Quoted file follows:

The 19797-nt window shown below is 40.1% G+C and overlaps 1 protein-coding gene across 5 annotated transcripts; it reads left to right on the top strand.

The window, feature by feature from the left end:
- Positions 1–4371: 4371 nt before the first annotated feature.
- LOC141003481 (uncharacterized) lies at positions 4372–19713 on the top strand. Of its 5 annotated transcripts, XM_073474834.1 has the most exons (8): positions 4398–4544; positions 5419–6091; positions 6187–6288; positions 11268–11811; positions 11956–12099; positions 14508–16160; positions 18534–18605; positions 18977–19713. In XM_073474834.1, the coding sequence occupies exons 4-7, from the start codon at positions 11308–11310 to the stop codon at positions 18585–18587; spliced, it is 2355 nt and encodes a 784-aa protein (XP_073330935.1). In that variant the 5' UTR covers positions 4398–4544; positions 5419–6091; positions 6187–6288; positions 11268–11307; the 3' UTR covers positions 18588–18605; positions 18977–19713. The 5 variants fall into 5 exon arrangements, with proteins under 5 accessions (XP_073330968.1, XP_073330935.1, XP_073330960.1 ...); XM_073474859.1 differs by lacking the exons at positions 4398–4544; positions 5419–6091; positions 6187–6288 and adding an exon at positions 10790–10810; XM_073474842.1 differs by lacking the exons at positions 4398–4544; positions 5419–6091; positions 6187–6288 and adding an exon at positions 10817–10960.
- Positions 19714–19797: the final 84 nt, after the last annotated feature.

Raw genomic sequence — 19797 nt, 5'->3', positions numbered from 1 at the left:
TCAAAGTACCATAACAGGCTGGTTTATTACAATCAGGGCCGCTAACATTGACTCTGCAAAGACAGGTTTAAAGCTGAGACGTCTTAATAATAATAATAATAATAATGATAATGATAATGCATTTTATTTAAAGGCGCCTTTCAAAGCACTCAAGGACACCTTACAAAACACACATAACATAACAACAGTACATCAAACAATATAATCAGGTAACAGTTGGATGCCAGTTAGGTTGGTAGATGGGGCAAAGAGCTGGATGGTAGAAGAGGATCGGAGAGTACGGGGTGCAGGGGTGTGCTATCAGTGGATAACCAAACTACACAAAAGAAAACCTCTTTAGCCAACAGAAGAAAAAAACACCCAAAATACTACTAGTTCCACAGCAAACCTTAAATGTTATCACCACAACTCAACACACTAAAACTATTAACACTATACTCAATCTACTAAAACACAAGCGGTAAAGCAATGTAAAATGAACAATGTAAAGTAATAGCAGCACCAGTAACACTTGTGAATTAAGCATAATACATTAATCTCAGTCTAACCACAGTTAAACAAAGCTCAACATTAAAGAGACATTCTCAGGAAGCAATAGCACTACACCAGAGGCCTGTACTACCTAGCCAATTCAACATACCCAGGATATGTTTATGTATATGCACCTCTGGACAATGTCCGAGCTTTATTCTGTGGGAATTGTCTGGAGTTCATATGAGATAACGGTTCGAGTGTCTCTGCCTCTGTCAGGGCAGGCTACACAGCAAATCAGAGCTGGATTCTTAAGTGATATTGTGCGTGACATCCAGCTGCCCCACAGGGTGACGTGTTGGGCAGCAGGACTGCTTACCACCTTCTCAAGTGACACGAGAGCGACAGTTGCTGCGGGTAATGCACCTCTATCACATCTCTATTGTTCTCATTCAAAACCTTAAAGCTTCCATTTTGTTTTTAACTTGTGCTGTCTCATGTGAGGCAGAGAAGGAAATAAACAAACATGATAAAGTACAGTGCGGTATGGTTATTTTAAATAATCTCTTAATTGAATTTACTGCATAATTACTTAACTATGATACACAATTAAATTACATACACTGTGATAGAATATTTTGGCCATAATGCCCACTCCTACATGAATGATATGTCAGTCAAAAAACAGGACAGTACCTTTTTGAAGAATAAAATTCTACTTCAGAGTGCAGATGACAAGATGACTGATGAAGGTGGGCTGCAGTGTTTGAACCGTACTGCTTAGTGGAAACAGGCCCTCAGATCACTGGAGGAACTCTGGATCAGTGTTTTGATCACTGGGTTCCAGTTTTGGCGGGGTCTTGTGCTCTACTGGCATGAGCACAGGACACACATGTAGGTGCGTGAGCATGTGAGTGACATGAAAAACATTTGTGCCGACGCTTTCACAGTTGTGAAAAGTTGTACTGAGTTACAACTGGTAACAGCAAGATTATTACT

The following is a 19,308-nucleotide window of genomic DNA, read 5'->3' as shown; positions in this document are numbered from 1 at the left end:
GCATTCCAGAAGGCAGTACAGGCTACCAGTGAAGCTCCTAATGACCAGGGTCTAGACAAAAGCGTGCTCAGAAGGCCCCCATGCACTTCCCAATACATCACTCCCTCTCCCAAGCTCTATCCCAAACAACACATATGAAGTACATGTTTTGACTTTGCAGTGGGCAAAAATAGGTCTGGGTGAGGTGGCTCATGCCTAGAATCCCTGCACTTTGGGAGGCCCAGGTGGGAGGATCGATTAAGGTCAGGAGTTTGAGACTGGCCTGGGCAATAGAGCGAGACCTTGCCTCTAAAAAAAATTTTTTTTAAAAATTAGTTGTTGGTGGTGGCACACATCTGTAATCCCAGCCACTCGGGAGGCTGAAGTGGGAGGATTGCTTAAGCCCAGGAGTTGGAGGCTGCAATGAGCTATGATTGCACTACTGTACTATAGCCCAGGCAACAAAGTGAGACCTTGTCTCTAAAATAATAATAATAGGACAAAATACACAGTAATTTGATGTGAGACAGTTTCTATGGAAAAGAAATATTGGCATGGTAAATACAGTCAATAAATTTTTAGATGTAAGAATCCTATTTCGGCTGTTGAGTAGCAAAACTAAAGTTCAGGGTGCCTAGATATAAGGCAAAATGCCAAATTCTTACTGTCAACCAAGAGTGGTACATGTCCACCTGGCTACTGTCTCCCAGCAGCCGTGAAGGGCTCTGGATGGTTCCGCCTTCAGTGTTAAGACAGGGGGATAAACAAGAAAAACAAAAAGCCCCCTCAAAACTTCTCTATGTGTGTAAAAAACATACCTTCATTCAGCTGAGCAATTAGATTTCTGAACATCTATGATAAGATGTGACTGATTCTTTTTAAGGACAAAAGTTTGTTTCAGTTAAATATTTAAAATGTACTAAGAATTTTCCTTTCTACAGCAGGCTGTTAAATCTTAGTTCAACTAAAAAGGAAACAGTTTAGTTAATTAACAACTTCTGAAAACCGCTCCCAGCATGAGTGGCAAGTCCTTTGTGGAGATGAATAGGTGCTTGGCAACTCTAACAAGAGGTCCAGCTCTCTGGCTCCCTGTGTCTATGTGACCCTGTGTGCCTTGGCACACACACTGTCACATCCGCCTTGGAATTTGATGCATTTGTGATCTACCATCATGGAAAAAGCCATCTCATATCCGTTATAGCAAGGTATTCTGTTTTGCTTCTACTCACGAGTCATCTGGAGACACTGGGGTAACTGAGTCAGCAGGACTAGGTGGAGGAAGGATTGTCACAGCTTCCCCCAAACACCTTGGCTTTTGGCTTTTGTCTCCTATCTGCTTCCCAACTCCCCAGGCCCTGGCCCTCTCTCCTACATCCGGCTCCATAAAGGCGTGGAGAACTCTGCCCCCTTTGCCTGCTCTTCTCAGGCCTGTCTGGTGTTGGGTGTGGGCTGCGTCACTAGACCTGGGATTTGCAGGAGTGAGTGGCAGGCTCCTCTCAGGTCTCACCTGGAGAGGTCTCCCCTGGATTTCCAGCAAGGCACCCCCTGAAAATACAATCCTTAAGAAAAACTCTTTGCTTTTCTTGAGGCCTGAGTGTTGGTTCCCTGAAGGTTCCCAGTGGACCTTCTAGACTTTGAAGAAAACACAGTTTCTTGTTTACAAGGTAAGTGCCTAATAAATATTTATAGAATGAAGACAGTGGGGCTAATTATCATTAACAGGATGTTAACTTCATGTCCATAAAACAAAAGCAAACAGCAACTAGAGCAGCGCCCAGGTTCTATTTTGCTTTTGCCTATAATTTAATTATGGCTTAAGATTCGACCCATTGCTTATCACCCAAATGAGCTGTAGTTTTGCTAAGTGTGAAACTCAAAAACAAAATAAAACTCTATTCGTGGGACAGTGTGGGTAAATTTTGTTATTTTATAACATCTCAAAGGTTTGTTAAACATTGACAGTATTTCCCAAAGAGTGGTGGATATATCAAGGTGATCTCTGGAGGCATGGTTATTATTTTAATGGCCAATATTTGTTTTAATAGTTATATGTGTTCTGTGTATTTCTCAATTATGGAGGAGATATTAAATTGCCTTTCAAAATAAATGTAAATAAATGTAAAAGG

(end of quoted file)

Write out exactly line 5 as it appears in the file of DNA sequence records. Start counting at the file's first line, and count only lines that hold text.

- Positions 19714–19797: the final 84 nt, after the last annotated feature.